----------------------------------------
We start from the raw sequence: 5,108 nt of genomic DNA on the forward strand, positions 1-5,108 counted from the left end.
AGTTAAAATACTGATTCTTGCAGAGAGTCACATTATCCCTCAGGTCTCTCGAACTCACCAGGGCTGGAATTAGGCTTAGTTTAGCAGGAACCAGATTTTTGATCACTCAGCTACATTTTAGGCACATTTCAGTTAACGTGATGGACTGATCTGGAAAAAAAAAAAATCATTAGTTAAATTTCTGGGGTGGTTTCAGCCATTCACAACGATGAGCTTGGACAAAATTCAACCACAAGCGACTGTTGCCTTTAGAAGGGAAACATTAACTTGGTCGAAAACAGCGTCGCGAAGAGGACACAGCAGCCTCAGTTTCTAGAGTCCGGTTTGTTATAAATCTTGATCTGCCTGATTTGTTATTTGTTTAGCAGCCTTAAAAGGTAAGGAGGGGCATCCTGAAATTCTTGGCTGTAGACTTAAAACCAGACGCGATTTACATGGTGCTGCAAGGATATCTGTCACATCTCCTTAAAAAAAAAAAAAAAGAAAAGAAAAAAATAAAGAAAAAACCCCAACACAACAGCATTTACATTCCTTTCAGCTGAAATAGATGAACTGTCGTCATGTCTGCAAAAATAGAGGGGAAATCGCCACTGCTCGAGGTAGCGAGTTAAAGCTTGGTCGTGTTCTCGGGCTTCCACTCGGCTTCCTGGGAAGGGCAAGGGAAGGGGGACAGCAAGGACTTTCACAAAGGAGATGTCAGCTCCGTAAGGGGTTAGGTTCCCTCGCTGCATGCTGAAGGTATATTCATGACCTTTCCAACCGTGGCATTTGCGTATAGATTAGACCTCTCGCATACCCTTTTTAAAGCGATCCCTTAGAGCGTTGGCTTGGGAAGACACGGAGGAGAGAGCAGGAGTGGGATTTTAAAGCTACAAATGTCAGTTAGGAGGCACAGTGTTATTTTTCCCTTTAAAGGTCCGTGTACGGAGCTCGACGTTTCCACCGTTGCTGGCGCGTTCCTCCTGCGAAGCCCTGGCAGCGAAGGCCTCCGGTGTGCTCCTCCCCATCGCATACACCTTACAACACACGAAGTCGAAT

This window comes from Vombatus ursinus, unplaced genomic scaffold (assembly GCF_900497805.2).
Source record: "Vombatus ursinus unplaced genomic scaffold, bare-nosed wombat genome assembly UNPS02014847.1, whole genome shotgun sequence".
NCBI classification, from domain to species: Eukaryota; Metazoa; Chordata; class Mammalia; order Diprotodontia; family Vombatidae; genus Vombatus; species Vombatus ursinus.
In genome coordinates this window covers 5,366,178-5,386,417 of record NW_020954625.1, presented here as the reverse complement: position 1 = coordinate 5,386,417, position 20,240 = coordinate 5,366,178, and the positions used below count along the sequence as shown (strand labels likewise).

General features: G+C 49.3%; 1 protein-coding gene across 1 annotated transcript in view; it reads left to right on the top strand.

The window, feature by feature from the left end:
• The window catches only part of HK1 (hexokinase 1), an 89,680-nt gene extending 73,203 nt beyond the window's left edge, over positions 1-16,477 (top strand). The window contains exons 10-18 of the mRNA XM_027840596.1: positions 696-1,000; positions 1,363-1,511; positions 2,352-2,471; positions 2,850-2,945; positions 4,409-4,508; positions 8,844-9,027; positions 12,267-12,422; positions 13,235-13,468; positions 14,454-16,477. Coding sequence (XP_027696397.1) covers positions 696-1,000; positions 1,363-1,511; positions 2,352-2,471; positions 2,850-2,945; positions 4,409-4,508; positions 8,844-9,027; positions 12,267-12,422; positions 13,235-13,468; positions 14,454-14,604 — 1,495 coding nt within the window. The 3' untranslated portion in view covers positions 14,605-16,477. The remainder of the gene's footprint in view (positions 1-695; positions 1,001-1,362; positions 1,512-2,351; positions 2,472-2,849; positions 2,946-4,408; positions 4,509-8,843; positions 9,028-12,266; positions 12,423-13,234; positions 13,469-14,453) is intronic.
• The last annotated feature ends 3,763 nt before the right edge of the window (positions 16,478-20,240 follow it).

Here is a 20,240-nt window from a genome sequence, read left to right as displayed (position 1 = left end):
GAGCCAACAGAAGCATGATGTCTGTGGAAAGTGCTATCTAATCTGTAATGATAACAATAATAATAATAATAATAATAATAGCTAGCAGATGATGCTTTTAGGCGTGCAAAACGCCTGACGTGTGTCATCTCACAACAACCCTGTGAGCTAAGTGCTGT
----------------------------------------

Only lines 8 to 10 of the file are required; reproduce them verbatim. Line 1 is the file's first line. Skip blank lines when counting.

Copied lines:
The window, feature by feature from the left end:
• The window catches only part of HK1 (hexokinase 1), an 89,680-nt gene extending 73,203 nt beyond the window's left edge, over positions 1-16,477 (top strand). The window contains exons 10-18 of the mRNA XM_027840596.1: positions 696-1,000; positions 1,363-1,511; positions 2,352-2,471; positions 2,850-2,945; positions 4,409-4,508; positions 8,844-9,027; positions 12,267-12,422; positions 13,235-13,468; positions 14,454-16,477. Coding sequence (XP_027696397.1) covers positions 696-1,000; positions 1,363-1,511; positions 2,352-2,471; positions 2,850-2,945; positions 4,409-4,508; positions 8,844-9,027; positions 12,267-12,422; positions 13,235-13,468; positions 14,454-14,604 — 1,495 coding nt within the window. The 3' untranslated portion in view covers positions 14,605-16,477. The remainder of the gene's footprint in view (positions 1-695; positions 1,001-1,362; positions 1,512-2,351; positions 2,472-2,849; positions 2,946-4,408; positions 4,509-8,843; positions 9,028-12,266; positions 12,423-13,234; positions 13,469-14,453) is intronic.
• The last annotated feature ends 3,763 nt before the right edge of the window (positions 16,478-20,240 follow it).